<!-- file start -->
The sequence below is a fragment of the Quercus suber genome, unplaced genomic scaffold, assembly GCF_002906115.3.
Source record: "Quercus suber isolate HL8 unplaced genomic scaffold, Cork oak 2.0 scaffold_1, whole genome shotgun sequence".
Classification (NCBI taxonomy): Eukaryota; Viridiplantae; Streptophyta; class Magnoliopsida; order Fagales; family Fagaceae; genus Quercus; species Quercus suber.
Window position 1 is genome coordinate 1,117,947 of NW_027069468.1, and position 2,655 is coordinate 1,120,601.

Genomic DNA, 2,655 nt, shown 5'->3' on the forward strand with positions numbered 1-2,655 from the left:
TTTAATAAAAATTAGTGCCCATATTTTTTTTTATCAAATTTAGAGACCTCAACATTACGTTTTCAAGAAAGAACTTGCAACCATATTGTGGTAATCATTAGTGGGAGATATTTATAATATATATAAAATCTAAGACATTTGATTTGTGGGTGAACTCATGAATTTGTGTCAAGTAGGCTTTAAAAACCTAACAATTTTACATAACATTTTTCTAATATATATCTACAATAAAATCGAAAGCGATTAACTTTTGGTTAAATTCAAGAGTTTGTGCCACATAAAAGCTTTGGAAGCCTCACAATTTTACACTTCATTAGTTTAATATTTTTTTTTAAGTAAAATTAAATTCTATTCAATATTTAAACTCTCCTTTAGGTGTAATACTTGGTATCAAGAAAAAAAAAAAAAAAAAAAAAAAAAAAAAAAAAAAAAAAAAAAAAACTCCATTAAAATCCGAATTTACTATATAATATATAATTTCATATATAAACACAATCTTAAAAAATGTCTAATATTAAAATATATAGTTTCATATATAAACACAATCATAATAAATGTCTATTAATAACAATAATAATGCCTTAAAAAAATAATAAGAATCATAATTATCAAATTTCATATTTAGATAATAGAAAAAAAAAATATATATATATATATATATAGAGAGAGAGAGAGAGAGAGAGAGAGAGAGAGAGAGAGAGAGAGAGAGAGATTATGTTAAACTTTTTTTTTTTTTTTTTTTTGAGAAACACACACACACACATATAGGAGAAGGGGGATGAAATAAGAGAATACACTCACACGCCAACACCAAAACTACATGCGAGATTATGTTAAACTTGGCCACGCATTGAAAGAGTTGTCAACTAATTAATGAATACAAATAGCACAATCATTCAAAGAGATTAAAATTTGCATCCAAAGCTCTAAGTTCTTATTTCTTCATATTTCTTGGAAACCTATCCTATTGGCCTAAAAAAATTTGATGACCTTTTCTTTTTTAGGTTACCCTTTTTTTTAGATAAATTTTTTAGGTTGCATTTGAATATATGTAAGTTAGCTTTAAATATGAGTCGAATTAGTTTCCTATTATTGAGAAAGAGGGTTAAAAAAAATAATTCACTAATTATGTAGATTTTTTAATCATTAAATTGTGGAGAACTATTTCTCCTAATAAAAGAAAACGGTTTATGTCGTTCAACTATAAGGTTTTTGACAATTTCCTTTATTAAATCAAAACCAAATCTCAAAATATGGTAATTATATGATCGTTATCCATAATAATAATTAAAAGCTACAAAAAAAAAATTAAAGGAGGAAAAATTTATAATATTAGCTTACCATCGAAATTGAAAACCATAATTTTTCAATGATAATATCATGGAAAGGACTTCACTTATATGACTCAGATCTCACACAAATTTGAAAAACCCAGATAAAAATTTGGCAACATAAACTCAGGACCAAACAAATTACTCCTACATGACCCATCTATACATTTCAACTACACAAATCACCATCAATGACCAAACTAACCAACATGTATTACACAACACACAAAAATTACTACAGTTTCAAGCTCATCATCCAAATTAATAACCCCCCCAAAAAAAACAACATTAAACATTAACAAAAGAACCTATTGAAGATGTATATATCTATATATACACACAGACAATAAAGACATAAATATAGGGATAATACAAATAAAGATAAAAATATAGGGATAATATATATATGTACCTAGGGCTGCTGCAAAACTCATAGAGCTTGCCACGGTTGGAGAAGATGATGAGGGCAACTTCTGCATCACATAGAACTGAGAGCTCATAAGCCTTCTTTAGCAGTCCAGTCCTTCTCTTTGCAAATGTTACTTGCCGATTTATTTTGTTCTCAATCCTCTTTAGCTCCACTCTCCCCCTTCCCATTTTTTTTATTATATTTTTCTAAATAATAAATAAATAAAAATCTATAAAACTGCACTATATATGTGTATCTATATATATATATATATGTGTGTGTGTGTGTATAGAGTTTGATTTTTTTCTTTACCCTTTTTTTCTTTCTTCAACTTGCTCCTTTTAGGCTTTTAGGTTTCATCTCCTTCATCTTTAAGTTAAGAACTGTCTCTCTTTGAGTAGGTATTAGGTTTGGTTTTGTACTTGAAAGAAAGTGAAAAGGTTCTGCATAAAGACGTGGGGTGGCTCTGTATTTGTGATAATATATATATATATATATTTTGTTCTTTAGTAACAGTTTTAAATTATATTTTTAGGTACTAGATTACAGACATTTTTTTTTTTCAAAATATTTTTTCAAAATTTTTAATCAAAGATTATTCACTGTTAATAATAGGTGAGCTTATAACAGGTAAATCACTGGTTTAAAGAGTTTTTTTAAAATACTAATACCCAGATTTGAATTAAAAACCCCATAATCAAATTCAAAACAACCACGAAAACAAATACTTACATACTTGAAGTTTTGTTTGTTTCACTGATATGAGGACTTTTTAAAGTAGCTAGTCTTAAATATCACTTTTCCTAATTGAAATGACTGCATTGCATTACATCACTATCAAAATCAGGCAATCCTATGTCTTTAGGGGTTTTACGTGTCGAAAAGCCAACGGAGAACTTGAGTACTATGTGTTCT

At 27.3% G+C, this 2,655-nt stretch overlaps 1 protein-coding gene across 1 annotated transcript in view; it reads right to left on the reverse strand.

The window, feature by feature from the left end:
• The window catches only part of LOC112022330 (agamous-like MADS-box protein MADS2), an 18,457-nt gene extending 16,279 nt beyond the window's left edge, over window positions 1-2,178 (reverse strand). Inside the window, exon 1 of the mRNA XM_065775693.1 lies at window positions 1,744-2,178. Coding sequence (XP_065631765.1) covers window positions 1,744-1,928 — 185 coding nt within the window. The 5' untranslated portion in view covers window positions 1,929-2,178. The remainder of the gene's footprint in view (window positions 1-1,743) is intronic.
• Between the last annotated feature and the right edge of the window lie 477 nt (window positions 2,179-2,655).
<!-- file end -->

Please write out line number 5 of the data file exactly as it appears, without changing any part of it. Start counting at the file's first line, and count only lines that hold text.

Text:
Genomic DNA, 2,655 nt, shown 5'->3' on the forward strand with positions numbered 1-2,655 from the left: